Death is an important and valid outcome measure when assessing the balance of efficacy and safety of treatment regimens. Most early deaths in ANCA vasculitis are attributable to infection or active vasculitis, whereas late deaths may relate to increased cardiovascular disease and malignancy. Severity and distribution of organ involvement are currently the best predictors of short- and medium-term survival. Predictors of mortality in ANCA-associated vasculitis are shown in Table 1 . As a result of routine treatment with immunosuppressive therapy, mortalities have fallen dramatically for patients with ANCA-associated vasculitis ( Table 2 ). Mortality is now too insensitive to use as a primary end point in clinical trials, which, as a consequence, has driven the development and adoption of clinical tools that can better differentiate between treatments in terms of disease activity and organ damage.



Table 2

Five-year survival in the ANCA vasculitides
















Diagnosis Five-Year Survival (%)
WG 75
MPA 45–75
CSS 68–100

Data from Phillip R, Luqmani R. Mortality in systemic vasculitis: a systematic review. Clin Exp Rheumatol 2008;26(5 Suppl 51):S94–104.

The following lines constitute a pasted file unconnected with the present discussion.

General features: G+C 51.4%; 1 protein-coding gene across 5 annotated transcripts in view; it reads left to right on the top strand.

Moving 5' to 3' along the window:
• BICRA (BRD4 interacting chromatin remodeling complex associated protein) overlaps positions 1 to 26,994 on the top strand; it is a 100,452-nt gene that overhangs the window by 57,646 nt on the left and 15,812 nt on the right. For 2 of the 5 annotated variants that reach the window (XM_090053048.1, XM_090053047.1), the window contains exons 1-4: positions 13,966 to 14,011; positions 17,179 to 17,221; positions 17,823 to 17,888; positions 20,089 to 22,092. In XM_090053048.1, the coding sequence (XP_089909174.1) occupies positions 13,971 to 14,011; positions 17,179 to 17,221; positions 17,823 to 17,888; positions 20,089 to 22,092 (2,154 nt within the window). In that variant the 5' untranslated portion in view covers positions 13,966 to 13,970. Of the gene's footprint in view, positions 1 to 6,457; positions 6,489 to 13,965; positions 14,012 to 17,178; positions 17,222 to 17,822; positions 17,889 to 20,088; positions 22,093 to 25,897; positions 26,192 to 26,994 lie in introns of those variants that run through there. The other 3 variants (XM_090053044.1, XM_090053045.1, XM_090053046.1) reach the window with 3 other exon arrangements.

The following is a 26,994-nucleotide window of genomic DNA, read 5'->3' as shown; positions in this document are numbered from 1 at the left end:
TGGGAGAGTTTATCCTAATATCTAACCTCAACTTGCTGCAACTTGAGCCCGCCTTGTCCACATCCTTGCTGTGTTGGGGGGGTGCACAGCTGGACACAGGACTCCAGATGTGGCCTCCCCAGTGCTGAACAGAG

Disease activity


Disease activity is a well-recognized concept for most chronic inflammatory diseases, and there has been a move away from subjective physician assessments to objective measures of activity. In the context of vasculitis, determining disease activity is complex because of the heterogeneous and multisystem nature of disease. There is no single clinical, serologic, or radiological marker that informs us about disease activity. Inflammatory markers such as serum C-reactive protein (CRP) and erythrocyte sedimentation rate (ESR) provide some information about disease activity but are not specific because they can be high, due to infection or other disease processes, or low as a result of recent glucocorticoid therapy. In addition, CRP and ESR do not correlate well with our current best clinical measures of disease activity. An increase in ANCA titers using new capture and anchor enzyme-linked immunosorbent assay techniques has been proposed as a potential method of predicting an imminent relapse (ie, an increase in disease activity), but currently this assay is not able to adequately perform this role. Therefore, in the absence of any single measure, a comprehensive clinical tool that incorporates the multiorgan nature of vasculitis has been required to adequately measure disease activity.


ANCA Titers to Measure Disease Activity and Relapse